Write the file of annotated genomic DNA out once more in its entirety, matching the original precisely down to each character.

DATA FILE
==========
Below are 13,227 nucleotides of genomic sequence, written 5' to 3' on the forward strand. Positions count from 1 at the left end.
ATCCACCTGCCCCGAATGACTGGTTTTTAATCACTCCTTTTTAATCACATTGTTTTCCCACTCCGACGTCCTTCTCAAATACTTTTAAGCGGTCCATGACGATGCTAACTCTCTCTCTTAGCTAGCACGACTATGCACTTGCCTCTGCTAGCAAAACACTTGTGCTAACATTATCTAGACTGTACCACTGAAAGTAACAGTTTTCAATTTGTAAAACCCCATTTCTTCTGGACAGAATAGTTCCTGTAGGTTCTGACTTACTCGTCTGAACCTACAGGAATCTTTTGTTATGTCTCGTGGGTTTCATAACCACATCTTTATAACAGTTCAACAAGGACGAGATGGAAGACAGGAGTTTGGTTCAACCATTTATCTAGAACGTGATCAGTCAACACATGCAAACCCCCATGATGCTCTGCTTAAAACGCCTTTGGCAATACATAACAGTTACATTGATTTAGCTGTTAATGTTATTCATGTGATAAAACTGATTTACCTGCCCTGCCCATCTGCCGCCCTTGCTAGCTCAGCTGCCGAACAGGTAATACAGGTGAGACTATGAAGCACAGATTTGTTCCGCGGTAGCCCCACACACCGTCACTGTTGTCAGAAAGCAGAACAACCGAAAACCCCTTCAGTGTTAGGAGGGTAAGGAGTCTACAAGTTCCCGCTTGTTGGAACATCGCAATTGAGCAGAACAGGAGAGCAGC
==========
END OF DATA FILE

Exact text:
Below are 13,227 nucleotides of genomic sequence, written 5' to 3' on the forward strand. Positions count from 1 at the left end.
ATCCACCTGCCCCGAATGACTGGTTTTTAATCACTCCTTTTTAATCACATTGTTTTCCCACTCCGACGTCCTTCTCAAATACTTTTAAGCGGTCCATGACGATGCTAACTCTCTCTCTTAGCTAGCACGACTATGCACTTGCCTCTGCTAGCAAAACACTTGTGCTAACATTATCTAGACTGTACCACTGAAAGTAACAGTTTTCAATTTGTAAAACCCCATTTCTTCTGGACAGAATAGTTCCTGTAGGTTCTGACTTACTCGTCTGAACCTACAGGAATCTTTTGTTATGTCTCGTGGGTTTCATAACCACATCTTTATAACAGTTCAACAAGGACGAGATGGAAGACAGGAGTTTGGTTCAACCATTTATCTAGAACGTGATCAGTCAACACATGCAAACCCCCATGATGCTCTGCTTAAAACGCCTTTGGCAATACATAACAGTTACATTGATTTAGCTGTTAATGTTATTCATGTGATAAAACTGATTTACCTGCCCTGCCCATCTGCCGCCCTTGCTAGCTCAGCTGCCGAACAGGTAATACAGGTGAGACTATGAAGCACAGATTTGTTCCGCGGTAGCCCCACACACCGTCACTGTTGTCAGAAAGCAGAACAACCGAAAACCCCTTCAGTGTTAGGAGGGTAAGGAGTCTACAAGTTCCCGCTTGTTGGAACATCGCAATTGAGCAGAACAGGAGAGCAGC